South African Solar Challenge
The South African Solar Challenge is a biennial, two-week solar-powered car race through the length and breadth of South Africa. The first challenge in 2008 proved that this event can attract the interest of the public, and that it has the necessary international backing from the FIA. Late in September, all entrants will take off from Pretoria and make their way to Cape Town, then drive along the coast to Durban, before climbing the escarpment on their way back to the finish line in Pretoria 11 days later. The event has (in both 2008 and 2010) been endorsed by International Solarcar Federation (ISF), Fédération Internationale de l’Automobile (FIA), World Wildlife Fund (WWF) making it the first Solar Race to receive endorsement from these 3 organizations. The last race took place in 2016. Sasol confirmed their support of the South Africa Solar Challenge, by taking naming rights to the event, so that for the duration of their sponsorship, the event was known as the Sasol Solar Challenge, South Africa.
Carrera Solar Atacama
The Carrera Solar Atacama is the first solar-powered car race of its kind in Latin America; the race covers 2,600 km (1,600 mi) from Santiago to Arica in the north of Chile. The race’s founder, La Ruta Solar, claims it is the most extreme of the vehicular races due to the high levels of solar radiation, up to 8.5 kWh/m2/day, encountered while traversing the Atacama Desert, as well as challenging participating teams to climb 3,500 m (11,500 ft) above sea level. The race, which made its debut in 2009 with just a handful of local teams, is set for its fifth version in late October 2018, welcoming international teams in all categories and is for the first time in both English and Spanish.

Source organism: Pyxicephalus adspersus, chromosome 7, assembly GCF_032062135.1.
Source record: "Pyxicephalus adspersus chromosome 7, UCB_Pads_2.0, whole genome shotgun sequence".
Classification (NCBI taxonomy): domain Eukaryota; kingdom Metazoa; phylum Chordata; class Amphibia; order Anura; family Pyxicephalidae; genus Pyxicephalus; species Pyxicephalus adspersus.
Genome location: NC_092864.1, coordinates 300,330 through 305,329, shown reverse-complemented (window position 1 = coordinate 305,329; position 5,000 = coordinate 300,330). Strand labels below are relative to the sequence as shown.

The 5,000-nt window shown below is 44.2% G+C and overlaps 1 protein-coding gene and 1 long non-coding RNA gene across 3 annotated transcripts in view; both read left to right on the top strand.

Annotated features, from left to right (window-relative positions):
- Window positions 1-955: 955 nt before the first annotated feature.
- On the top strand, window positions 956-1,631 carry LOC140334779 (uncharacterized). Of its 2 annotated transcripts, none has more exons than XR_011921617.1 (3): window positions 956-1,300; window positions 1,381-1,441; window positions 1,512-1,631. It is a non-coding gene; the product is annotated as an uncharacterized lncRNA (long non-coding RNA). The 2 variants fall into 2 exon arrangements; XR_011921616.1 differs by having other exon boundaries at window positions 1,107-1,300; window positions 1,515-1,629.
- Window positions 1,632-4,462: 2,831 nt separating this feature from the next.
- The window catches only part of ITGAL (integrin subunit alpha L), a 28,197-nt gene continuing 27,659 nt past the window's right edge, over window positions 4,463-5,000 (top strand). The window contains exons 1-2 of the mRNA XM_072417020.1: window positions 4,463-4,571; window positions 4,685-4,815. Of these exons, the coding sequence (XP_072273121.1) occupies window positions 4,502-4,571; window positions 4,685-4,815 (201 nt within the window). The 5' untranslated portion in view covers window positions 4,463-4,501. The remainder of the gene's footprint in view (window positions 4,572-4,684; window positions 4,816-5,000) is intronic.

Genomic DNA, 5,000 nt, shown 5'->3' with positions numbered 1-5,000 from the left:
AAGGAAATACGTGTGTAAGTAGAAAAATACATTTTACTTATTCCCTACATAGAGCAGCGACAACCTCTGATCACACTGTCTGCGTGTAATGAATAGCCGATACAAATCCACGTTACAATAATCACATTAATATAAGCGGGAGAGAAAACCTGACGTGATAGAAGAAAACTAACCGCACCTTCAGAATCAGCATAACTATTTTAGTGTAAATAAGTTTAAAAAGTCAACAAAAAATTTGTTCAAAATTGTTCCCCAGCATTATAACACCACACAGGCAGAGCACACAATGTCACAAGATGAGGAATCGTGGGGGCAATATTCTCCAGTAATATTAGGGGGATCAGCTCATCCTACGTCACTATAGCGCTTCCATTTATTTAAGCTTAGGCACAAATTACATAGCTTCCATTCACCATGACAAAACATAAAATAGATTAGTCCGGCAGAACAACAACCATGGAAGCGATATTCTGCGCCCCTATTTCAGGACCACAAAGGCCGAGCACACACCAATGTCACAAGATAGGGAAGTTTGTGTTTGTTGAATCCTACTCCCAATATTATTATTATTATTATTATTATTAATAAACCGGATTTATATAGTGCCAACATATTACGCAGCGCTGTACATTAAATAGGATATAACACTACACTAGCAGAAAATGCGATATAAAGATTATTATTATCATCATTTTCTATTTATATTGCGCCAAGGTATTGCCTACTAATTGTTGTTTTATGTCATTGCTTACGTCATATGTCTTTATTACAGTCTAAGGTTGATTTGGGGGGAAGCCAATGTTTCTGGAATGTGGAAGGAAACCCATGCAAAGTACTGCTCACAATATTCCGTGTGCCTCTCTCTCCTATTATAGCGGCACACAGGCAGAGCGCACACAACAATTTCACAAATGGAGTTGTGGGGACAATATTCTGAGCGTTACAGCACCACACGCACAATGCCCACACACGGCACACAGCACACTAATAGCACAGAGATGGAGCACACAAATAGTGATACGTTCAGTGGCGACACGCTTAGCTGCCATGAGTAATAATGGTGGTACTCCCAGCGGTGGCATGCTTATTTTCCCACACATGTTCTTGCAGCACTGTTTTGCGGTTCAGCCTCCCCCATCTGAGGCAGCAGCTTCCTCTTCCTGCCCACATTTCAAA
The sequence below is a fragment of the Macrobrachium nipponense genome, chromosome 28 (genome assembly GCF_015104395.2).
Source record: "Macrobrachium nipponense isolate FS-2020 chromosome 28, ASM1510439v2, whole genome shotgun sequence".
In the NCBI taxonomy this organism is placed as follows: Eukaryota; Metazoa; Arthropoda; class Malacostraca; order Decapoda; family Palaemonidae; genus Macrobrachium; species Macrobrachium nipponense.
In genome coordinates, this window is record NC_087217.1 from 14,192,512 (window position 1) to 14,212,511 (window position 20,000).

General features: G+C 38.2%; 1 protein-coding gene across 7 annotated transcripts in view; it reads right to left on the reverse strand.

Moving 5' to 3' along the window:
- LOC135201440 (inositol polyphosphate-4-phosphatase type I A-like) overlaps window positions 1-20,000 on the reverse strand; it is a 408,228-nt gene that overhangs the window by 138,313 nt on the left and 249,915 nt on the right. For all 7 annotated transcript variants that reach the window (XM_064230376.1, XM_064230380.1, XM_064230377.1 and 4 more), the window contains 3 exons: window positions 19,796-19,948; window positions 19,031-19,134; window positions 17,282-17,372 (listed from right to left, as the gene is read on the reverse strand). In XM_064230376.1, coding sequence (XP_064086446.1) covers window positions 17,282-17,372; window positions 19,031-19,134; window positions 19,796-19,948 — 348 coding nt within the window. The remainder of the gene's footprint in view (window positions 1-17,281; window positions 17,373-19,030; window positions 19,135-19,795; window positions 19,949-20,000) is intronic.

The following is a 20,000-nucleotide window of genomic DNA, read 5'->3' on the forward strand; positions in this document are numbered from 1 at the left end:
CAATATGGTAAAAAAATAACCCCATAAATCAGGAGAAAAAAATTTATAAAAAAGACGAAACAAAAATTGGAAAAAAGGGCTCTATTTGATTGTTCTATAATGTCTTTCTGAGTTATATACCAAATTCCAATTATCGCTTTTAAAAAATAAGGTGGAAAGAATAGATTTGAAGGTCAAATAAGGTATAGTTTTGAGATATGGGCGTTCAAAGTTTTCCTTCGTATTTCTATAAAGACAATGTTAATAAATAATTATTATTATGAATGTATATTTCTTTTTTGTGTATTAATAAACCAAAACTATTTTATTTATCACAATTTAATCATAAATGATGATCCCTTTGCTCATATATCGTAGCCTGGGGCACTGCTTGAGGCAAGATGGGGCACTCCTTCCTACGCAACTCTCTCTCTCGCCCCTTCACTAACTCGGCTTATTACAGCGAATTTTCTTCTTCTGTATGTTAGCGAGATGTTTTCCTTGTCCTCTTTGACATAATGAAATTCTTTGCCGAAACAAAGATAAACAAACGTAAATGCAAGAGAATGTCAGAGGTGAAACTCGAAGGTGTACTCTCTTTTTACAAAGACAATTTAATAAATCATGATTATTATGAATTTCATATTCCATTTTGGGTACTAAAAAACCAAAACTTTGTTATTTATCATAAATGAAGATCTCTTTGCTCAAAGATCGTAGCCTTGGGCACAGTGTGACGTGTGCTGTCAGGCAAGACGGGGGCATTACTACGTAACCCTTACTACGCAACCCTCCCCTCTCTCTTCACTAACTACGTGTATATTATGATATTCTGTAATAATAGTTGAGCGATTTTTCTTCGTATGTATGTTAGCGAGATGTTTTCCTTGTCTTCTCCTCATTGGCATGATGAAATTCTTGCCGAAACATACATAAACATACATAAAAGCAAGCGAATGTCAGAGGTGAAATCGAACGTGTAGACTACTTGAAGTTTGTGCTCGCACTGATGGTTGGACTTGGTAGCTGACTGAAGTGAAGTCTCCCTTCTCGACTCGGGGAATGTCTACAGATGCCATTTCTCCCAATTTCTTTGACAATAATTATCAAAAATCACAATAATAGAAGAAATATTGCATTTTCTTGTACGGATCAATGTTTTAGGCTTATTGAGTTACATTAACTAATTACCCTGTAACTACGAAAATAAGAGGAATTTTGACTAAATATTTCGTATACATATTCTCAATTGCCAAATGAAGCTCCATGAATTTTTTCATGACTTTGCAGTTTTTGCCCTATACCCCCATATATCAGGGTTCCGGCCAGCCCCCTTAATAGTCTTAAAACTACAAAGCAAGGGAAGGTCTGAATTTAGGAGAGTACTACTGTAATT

Formula-G, a yearly track race in Turkey.
Suzuka, a yearly track race in Japan.
World Green Challenge (World Solarcar Rallye / World Solar Bicycle race), a yearly track race in Japan.
Phaethon, part of the Cultural Olympiad in Greece prior to the 2004 Olympics.
World Solar Rally in Taiwan.
Solar drag races
Solar drag races are another form of solar racing. Unlike long distance solar races, solar dragsters do not use any batteries or pre-charged energy storage devices. Racers go head-to-head over a straight quarter kilometer distance. Currently, a solar drag race is held each year on the Saturday closest to the summer solstice in Wenatchee, Washington, USA. The world record for this event is 29.5 seconds set by the South Whidbey High School team on June 23, 2007.
Fédération Internationale de l’Automobile (FIA)
The FIA recognise a land speed record for vehicles powered only by solar panels. The current record was set by the Raedthuys Solar Team, of the University of Twente with their car SolUTra. The record of 37.757 km/h was set in 2005. The record takes place over a flying 1000m run, and is the average speed of 2 runs in opposite directions.
In July, 2014, a group of Australian students from the UNSW Sunswift solar racing team at the University of New South Wales broke a world record in their solar car, for the fastest electric car weighing less than 500 kilograms (1,100 lb) and capable of travelling 500 kilometres (310 mi) on a single battery charge. This particular record was overseen by the Confederation of Australian Motorsport on behalf of the FIA and is not exclusive to solar powered cars but to any electric car, and so during the attempt the solar panels were disconnected from the electrical systems. The previous record of 73 kilometres per hour (45 mph) – which had been set in 1988 – was broken by the team with an average speed of 107 kilometres per hour (66 mph) over the 500 kilometres (310 mi) distance.
Guinness world record
Guinness World Records recognize a land speed record for vehicles powered only by solar panels. This record is currently held by the University of New South Wales with the car Sunswift IV. Its 25-kilogram (55 lb) battery was removed so the vehicle was powered only by its solar panels. The record of 88.8 kilometres per hour (55.2 mph) was set on 7 January 2011 at the naval air base HMAS Albatross in Nowra, breaking the record previously held by the General Motors car Sunraycer of 78.3 kilometres per hour (48.7 mph). The record takes place over a flying 500 metres (1,600 ft) stretch, and is the average of two runs in opposite directions.